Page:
In this week’s blog I would like to celebrate the work of our relative quality checkers. This is a dedicated team of family members who give up their time voluntarily to carry out unannounced inspection visits in CMG services. We set the scheme up around 6 years ago and several of our original quality checkers are still going strong. The idea is that we provide an extra layer of assurance by asking relatives of people we support to visit services and give us their views of what is working well and what could be better. They bring the unique perspective of caring relative looking at what is important to them for their son or daughter or brother or sister. Working with the checkers, we developed an assessment format which they complete which identify those aspects of quality that they feel are particularly important. The Checkers chat to the people who live at the service, and staff to gain an understanding of how people feel about their support, staff morale etc. Following the visit, the Checkers compile a brief report using a tool that they have developed, with recommendations for improvements as relevant. For understandable reasons, people cannot carry out checks in the service which supports their next of kin.
I would like to profile one of our longest standing quality checkers, a fantastic lady called Verna:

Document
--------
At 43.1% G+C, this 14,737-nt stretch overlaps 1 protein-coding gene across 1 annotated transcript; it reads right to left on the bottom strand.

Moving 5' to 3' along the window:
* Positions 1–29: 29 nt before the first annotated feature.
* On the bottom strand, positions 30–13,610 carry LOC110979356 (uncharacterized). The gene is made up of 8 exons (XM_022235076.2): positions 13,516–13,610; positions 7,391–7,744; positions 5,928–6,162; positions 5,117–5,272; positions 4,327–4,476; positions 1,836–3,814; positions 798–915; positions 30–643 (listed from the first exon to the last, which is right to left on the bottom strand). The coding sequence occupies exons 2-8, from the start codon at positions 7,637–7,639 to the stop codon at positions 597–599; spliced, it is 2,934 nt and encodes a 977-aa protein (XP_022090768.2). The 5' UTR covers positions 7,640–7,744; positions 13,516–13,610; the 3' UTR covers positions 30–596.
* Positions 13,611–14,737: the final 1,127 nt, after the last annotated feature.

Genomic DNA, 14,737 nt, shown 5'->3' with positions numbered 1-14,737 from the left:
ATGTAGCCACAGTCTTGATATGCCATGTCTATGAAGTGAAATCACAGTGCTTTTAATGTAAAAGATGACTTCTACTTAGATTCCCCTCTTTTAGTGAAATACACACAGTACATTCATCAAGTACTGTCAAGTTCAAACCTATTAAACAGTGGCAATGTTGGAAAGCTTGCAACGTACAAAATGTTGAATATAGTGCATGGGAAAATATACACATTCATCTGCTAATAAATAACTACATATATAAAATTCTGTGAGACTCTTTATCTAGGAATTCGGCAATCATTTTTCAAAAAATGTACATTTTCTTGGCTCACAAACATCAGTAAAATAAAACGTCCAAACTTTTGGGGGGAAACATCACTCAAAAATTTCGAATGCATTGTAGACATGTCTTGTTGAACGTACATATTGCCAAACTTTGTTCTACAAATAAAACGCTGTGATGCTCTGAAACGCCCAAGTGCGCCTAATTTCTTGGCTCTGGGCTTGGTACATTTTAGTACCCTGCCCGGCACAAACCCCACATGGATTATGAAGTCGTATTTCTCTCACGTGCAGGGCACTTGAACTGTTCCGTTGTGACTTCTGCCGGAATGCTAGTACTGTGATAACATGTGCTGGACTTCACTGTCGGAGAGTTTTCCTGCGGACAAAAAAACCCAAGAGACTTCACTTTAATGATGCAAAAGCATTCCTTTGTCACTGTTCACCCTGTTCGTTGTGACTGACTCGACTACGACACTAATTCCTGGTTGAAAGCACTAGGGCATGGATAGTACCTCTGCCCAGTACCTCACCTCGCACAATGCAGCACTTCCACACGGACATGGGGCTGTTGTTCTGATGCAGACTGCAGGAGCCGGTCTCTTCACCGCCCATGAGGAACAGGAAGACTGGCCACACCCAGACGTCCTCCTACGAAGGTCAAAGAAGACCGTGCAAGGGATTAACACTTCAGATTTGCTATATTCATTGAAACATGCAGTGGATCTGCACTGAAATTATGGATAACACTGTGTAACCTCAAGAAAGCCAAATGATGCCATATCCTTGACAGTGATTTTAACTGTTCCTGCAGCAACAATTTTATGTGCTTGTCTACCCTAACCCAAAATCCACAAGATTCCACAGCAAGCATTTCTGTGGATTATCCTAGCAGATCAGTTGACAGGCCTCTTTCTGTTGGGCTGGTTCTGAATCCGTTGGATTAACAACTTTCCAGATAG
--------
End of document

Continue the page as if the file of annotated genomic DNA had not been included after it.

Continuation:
Verna has pretty much been with us from the start, and is a brilliant quality checker. This could be due to her matron and midwifery background or purely because she has the interest of others at heart. Verna has been involved CMG for a long time, firstly through her son living at one of our houses. He’s an unforgettable character! When Verna heard about the relative quality checker scheme, she was keen to get involved. She thought it would be a great way to give something back, and make a difference to people’s lives. But not only that she wanted to see what was going on behind the scenes, get a feel for what the company does for individuals like her son.
All relative quality checkers have a format in which they follow, to see if the services are performing efficiently, affectively and safely. When Verna visits a service she speaks to the staff first leaving the manager to last. This is to identify if the staff have adequate training, and to offer support. She checks to see if the residents are happy in their home environment, well presented and if they have engaging interaction with the staff. She likes to see pictures on the walls, individualised rooms, evidence of days out and regular activities. The personal touches that you would expect to see in someones house. Verna says this hands on approach really gives her the chance to see what is transpiring in the homes, then highlight any issues and feed this information back to head office. She is particularly impressed with the cultural and ethnicity efforts that go into the services. She told me how over the years she has built lovely relationships with some of the residents, and how they recognise her when she visits.
I will finish with a quote from Verna:
“I started to be a relative quality checker to keep an eye on what was going on in the organisation, and pleased to say that most of the services really are a home from home with real quality care”
We are always keen to increase the numbers of Relative Checkers, in England and Wales, so if you are curious or interested please contact Dan Dunman (Quality Support Manager) via firstname.lastname@example.org